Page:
As the seventh anniversary of my fourth bone marrow transplant approaches, I am haunted by the fear that I will not make it, that it is too good to be true, that something will happen in the next 36 days to hijack it.
Last night I dreamt that I was covered in a rash and that when I went to the doctor he said that meant I had relapsed. He took out needles and syringes. It was going to begin all over again. I was going to lose my hair. I had a 70 percent chance of surviving. I tried to look at this in a positive way, but then I thought of PJ and Ann and Dori who didn't make it, and I thought that could also be me.
It doesn't take much to spark a relapse nightmare these days. For example, I have noticed a couple of my fingernails splitting. I wondered why this was happening because my nails have stayed strong through everything. I dreamt that the nail problem was a sign I was relapsing. In reality, I filed the split ones, and they are OK now.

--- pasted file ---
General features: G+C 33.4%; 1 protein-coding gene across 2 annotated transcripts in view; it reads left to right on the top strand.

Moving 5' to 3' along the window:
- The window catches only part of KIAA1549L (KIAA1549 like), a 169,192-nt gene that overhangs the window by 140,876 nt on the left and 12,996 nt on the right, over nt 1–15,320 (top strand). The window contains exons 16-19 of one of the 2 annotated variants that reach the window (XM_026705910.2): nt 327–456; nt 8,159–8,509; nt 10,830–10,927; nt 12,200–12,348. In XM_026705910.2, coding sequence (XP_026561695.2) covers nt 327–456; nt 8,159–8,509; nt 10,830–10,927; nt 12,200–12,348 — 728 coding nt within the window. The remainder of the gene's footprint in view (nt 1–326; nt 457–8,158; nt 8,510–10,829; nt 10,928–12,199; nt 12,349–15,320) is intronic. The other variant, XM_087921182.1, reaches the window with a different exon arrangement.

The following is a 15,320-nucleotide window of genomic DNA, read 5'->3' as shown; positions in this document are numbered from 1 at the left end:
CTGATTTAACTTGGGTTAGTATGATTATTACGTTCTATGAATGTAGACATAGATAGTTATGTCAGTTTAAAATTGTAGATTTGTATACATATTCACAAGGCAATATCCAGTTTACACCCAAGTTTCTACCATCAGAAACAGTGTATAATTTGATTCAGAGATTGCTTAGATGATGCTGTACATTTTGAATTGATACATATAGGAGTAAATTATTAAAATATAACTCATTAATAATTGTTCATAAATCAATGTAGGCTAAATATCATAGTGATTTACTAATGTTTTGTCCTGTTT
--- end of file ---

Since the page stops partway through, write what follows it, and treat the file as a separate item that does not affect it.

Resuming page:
On Dec. 23, Susan Strother Carrier, who used to blog about leukemia, posted on Facebook, "Just received clean bill of health from oncologist during my annual visit. it's been 8 years since my stem cell transplant. Best present ever!"
I congratulated her and then said my anniversary is coming up too (Jan. 31), but that I am still superstitious about saying it will happen for sure. Maybe that is also the journalist in me. You don't write, "The meeting will take place next Sunday." What if it doesn't? You write, "The meeting is expected to take place..."
I expect that my seventh birthday will arrive. After five years, I was officially cured. Still...
A woman who I met at a party said she had ovarian cancer eight years ago and she does not worry about it coming back. I told her my fear of counting my chickens before they are hatched (sometimes a cliche works). She said she is the opposite. "I don't worry about getting hit by a bus," she said.
Maybe it's because I was hit by a bus so many times. Or because I go to Dana-Farber so often that it is hard to put it out of my mind.
It was good to wake up this morning and realize it was only a dream, but still, difficult to shake it off.